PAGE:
Best Game (Team Performance): Routing Maryland on the road

Nebraska’s performance against the Terrapins was no doubt inspired by what they managed to accomplish versus Wisconsin. The Huskers did lose to the Badgers, but they didn’t go quietly into that good night. With something to prove and bowl eligibility being a very real possibility at the time, they had to notch a win in College Park, and they did so with gusto.

If you watch the 54-7 game, you’ll see Terrapins actually stop engaging Nebraska as the game goes on. They quite literally quit. A 226-yard passing and 94-yard rushing effort by Adrian Martinez helped pad the Big Red’s 531 total offensive yards. JD Spielman logged his fourth 100-yard receiving day, and the defense tallied a season-high six sacks.

Defining Moment: Losing 34-31 in overtime to Colorado

In 2018, it was a 34-31 overtime loss to Northwestern that finally helped push the Huskers over the edge after an 0-6 start. They’d finish the remainder of the year 4-2 and looked to have plenty of momentum heading into the offseason.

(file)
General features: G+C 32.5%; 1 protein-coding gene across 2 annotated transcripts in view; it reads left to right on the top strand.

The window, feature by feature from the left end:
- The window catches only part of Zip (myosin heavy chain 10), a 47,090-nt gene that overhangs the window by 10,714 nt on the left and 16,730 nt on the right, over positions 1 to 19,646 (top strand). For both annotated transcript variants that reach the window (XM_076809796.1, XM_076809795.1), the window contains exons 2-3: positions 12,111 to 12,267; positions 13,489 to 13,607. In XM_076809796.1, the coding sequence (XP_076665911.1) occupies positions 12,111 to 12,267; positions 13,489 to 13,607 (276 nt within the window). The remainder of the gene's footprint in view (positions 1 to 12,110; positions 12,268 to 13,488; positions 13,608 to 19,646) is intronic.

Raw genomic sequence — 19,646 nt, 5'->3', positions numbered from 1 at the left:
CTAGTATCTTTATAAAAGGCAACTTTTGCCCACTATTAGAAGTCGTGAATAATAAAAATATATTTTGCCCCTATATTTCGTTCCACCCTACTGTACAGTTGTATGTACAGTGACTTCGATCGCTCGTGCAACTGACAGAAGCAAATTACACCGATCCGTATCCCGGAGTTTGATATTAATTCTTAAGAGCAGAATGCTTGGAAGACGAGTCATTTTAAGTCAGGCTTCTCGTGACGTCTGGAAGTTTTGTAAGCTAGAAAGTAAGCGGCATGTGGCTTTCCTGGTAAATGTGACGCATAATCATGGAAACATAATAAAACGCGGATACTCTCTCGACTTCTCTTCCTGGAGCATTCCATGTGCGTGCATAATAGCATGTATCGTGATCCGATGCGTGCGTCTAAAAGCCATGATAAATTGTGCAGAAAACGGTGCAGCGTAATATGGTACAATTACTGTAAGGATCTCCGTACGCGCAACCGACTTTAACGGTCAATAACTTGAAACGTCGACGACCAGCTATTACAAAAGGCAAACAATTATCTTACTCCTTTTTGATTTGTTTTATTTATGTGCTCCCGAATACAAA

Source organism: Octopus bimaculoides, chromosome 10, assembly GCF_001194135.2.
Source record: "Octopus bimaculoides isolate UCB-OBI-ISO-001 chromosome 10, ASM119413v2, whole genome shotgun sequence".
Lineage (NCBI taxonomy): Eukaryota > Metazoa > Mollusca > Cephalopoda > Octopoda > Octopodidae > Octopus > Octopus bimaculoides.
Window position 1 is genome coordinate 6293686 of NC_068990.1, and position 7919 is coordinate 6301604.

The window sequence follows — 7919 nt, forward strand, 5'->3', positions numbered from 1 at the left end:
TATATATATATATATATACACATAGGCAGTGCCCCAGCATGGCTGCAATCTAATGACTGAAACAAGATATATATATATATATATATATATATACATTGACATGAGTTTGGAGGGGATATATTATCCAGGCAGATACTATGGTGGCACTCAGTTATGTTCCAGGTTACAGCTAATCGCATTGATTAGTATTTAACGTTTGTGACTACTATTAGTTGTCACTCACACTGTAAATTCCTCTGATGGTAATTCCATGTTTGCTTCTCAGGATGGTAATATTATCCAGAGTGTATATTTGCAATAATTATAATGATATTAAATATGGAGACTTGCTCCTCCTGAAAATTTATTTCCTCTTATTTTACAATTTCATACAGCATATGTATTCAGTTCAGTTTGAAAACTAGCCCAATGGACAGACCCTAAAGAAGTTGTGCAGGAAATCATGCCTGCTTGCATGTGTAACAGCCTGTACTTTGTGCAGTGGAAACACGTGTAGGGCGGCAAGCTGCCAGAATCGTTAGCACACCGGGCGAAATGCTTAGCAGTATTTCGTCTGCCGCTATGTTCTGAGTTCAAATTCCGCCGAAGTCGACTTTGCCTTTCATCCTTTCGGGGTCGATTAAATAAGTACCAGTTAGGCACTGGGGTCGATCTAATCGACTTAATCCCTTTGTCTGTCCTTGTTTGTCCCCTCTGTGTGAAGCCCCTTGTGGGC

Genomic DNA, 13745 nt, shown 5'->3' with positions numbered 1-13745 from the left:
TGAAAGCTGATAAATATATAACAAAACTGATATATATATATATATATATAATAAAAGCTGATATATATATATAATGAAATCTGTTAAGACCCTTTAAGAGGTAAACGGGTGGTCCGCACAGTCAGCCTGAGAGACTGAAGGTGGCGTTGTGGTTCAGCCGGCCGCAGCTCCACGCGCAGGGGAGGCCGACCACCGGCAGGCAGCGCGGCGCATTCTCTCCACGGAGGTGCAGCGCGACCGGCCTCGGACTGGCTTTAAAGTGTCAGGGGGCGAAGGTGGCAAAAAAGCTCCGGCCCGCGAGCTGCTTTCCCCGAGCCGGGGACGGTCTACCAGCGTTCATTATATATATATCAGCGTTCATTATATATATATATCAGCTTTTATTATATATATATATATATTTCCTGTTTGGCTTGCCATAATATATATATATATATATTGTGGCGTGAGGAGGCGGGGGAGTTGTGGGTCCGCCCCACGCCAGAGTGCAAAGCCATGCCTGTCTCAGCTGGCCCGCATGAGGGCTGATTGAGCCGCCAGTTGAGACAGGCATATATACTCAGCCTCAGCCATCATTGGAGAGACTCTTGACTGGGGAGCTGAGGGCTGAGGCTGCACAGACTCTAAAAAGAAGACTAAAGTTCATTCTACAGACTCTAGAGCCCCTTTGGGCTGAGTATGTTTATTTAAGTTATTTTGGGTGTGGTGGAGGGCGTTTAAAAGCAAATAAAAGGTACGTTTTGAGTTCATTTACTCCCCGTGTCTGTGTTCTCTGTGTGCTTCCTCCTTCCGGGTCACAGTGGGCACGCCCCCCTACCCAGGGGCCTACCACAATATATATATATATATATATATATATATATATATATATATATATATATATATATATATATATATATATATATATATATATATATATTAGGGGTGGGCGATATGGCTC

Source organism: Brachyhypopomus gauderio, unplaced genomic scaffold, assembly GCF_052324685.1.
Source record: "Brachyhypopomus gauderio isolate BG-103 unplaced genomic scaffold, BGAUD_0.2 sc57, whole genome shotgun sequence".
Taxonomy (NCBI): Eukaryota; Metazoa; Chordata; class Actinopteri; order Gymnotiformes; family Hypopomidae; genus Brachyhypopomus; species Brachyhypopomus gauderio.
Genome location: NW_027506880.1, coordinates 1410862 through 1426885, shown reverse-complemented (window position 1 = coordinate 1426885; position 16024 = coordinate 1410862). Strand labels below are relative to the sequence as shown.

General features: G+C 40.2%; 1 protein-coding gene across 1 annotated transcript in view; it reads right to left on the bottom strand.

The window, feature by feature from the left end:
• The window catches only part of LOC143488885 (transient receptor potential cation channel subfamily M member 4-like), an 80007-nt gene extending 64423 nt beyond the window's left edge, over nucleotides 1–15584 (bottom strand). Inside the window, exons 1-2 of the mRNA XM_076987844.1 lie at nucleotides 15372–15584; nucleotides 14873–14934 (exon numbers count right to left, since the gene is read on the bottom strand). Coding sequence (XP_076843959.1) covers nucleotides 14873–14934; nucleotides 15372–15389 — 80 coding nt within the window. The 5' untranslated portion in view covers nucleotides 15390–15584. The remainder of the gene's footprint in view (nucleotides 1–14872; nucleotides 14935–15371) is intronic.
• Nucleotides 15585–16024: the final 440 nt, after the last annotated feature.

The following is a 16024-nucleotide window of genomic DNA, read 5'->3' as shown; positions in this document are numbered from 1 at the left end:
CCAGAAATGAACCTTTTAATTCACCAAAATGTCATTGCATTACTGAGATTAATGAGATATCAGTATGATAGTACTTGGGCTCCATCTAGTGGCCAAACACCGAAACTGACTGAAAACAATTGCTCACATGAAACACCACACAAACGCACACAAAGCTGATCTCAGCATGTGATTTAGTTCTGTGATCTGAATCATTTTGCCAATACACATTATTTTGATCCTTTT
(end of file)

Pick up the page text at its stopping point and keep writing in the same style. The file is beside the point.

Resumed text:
This year, after leading Colorado 17-0 at halftime, Nebraska surrendered 31 second-half points and lost yet again by a field goal in the extra stanza. This game cemented concern that cropped up one week prior in a sloppy 35-21 win over South Alabama. As we now know, the Buffaloes gave Nebraska a taste of things to come.

Biggest Surprise: Kicking woes

Nebraska has been spoiled by good kickers in the past, and it seemed like all that positive karma evened out over the course of 2019. With presumed starter Barret Pickering injured prior to the season opener, Dylan Jorgensen took over his duties. Then he got injured. Punter Isaac Armstrong (who had never kicked at the FBS level before) was the next man up.